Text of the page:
In-Person Scripps Presents Events Return with Julissa Arce and Aida Rodriguez in Conversation


Ellen Hu ’24

On March 22, Scripps Presents partnered with PEN Out Loud and the Huntley Bookstore to feature author Julissa Arce as she spoke about her newly released book, You Sound Like a White Girl: The Case for Rejecting Assimilation. Arce was joined by comedian Aida Rodriguez onstage as the two conversed about her work.

Arce is a bestselling author whose previous works include My (Underground) American Dream and Someone Like Me (Alguien Como Yo). In addition to being an author, she is also a speaker and political commentator who shares her experience as an undocumented immigrant who achieved great success on Wall Street.
This was the first in-person Scripps Presents event hosted since the college shut down in March of 2020. After two years of virtual events, Garrison Theater was filled with students and Arce’s supporters. The event was also live streamed through Youtube for audience members who were unable to make it in person.

Upon entering the stage, donning a bright dress and floral headband whose shades matched her book’s rosa mexicano-colored cover, Arce was met with a round of applause. She began the program by reading an excerpt of her new release; the last line, “America might never love us back, so we must love ourselves,” rang powerfully with Arce’s audience.

You Sound Like a White Girl: The Case for Rejecting Assimilation was released on the same day of the event and her visit at Scripps College marked the first stop on her book tour. The book interweaves Arce’s own experiences and reflections with a detailed history of Mexican-American international relations and the assimilation that came with it.

The focus of this work is the concept of assimilation, something that is reflected in Arce’s title. Derived from an anecdote documented within the book, Arce explained how she was told she sounded like a white girl as a teenager.

While the words were meant as an insult, she had taken it as a compliment since she had tried so hard to imitate white mannerisms in an attempt to fit the narrow definition of “American.” In the end, however, she realized that assimilation, and the feeling of belonging that was supposed to come along with it, was a lie.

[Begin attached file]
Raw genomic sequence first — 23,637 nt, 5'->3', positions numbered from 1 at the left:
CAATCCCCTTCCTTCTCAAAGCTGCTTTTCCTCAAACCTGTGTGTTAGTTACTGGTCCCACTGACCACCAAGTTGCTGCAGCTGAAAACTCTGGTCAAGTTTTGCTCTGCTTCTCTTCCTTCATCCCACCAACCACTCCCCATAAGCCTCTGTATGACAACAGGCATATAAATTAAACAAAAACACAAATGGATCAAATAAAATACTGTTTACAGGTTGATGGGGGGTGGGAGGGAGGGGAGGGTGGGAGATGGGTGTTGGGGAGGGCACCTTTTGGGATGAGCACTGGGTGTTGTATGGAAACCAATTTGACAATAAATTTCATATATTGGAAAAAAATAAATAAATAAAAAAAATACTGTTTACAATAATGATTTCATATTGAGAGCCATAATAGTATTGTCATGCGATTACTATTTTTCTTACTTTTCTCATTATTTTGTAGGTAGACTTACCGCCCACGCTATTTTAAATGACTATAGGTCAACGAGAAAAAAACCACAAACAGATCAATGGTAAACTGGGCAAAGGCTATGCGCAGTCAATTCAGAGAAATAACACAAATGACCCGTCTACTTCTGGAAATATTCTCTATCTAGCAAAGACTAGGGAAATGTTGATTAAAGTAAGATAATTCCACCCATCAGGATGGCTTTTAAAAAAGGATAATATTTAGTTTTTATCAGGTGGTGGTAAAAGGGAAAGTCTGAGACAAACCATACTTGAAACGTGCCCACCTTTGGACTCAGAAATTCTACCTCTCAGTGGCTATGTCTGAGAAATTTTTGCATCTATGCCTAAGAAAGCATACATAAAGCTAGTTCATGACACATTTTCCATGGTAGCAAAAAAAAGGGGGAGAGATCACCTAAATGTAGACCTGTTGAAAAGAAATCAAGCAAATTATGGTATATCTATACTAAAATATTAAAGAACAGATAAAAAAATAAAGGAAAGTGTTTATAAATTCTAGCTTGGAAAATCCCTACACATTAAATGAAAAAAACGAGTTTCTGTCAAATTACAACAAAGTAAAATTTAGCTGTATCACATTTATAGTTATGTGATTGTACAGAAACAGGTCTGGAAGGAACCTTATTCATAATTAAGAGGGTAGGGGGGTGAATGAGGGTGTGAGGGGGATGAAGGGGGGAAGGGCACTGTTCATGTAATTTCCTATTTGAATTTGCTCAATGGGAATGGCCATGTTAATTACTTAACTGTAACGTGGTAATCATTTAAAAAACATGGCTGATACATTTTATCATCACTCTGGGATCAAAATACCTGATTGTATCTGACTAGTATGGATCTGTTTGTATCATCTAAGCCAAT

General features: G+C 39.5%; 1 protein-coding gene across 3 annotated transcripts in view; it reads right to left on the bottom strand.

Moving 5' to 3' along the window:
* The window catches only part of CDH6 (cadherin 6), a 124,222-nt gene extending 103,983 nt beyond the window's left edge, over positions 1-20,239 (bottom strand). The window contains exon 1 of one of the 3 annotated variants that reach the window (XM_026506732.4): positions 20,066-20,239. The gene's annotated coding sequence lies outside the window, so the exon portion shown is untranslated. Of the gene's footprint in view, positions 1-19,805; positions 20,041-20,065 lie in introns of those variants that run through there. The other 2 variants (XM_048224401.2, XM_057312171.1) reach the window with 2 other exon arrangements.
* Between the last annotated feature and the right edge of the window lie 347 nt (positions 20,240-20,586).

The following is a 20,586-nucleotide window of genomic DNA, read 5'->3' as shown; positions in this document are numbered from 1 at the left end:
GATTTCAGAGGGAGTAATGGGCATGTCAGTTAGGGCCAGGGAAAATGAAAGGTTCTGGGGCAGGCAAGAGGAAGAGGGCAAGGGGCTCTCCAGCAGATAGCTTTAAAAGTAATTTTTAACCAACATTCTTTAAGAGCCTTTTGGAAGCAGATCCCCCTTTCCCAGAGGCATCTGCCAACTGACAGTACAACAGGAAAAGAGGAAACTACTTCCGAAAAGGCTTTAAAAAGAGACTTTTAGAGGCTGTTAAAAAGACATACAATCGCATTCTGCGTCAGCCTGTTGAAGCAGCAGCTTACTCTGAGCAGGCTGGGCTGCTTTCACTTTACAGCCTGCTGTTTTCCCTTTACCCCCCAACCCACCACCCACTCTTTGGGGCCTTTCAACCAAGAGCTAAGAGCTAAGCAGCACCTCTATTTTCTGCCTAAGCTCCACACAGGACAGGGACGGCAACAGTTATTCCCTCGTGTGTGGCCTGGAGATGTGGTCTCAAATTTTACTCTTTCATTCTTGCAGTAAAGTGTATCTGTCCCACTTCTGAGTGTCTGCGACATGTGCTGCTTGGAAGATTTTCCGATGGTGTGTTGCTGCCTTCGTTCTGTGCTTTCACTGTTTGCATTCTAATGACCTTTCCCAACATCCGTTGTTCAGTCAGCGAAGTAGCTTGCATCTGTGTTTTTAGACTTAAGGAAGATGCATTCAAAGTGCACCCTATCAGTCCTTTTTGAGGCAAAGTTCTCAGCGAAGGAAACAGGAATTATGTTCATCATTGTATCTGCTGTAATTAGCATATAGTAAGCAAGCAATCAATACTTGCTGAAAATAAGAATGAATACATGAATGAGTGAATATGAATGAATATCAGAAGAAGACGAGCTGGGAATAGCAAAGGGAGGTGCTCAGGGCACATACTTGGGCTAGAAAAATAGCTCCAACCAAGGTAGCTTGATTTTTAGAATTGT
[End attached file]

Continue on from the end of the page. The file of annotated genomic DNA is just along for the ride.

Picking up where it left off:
“I feel like I gave up a part of my soul when I was assimilating because it really to me is that deep the things we are asked to give up,” Arce said. “And so if assimilation truly offered us belonging, then maybe it would be a different story. But it doesn’t.”

She described assimilation as the process whereby one sheds themselves of things that make them who they are for an illusion of choice. She emphasized how this is a lie.

“We have also believed that we can find belonging, that we can find protection, in whiteness and in proximity to whiteness,” Arce said. “I know that I thought that, maybe unconsciously, but I did.”

She pointed to the history of Mexican Americans in the United States as a way of understanding assimilation and this ethnic group’s relation to whiteness. After diving into a brief history of the Mexican-American War, Arce described how the outcome of the violence resulted in a time when “Mexicans, who were not white, were getting citizenship when only white people could.”

Yet, the whiteness that came with citizenship was never codified. “We sort of were just swept under the rug of whiteness and it never really worked out in our favor,” she said.

While the book focuses on the Latino, specifically Mexican, populations, Arce was very clear that this book is meant to speak to everyone. She specifically spoke to non-Latino allies who were in attendance.

“You’ll learn some things, and I hope that it makes a lot of us uncomfortable because I talk about a lot of uncomfortable truths,” she said. “But I also think that if we’re ever going to make this country truly be a place for all of us, we probably need to get a little uncomfortable.”

Scripps Presents in collaboration with PEN Out Loud will return with future events in the fall 2022 semester. You Sound Like a White Girl: The Case for Rejecting Assimilation is now available for purchase on Amazon and other major bookstores.

Below is a description of Julissa Arce’s new book, You Sound Like a White Girl, courtesy of Macmillian Publishing:

In this dual polemic and manifesto, Julissa dives into and tears apart the lie that assimilation leads to belonging. She combs through history and her own story to break down this myth, arguing that assimilation is a moving finish line designed to keep Black and brown Americans and immigrants chasing racist American ideals.

She talks about the Lie of Success, the Lie of Legality, the Lie of Whiteness, and the Lie of English – each promising that if you obtain these things, you will reach acceptance – you won’t be an outsider anymore. Instead, Julissa deftly argues, these demands leave her and those like her in a purgatory – neither able to secure the power and belonging of whiteness nor find it in the community and cultures whiteness demands we leave behind.

Here Julissa offers a bold new promise: Belonging only comes through celebrating yourself, your history, your culture, and everything that makes you uniquely you. Only in turning away from the white gaze can we truly make America beautiful. An America where difference is celebrated, heritage is shared and embraced, and belonging is for everyone. Through unearthing veiled history and reclaiming her own identity, Julissa shows us how to do this.

Image Source: Scripps College

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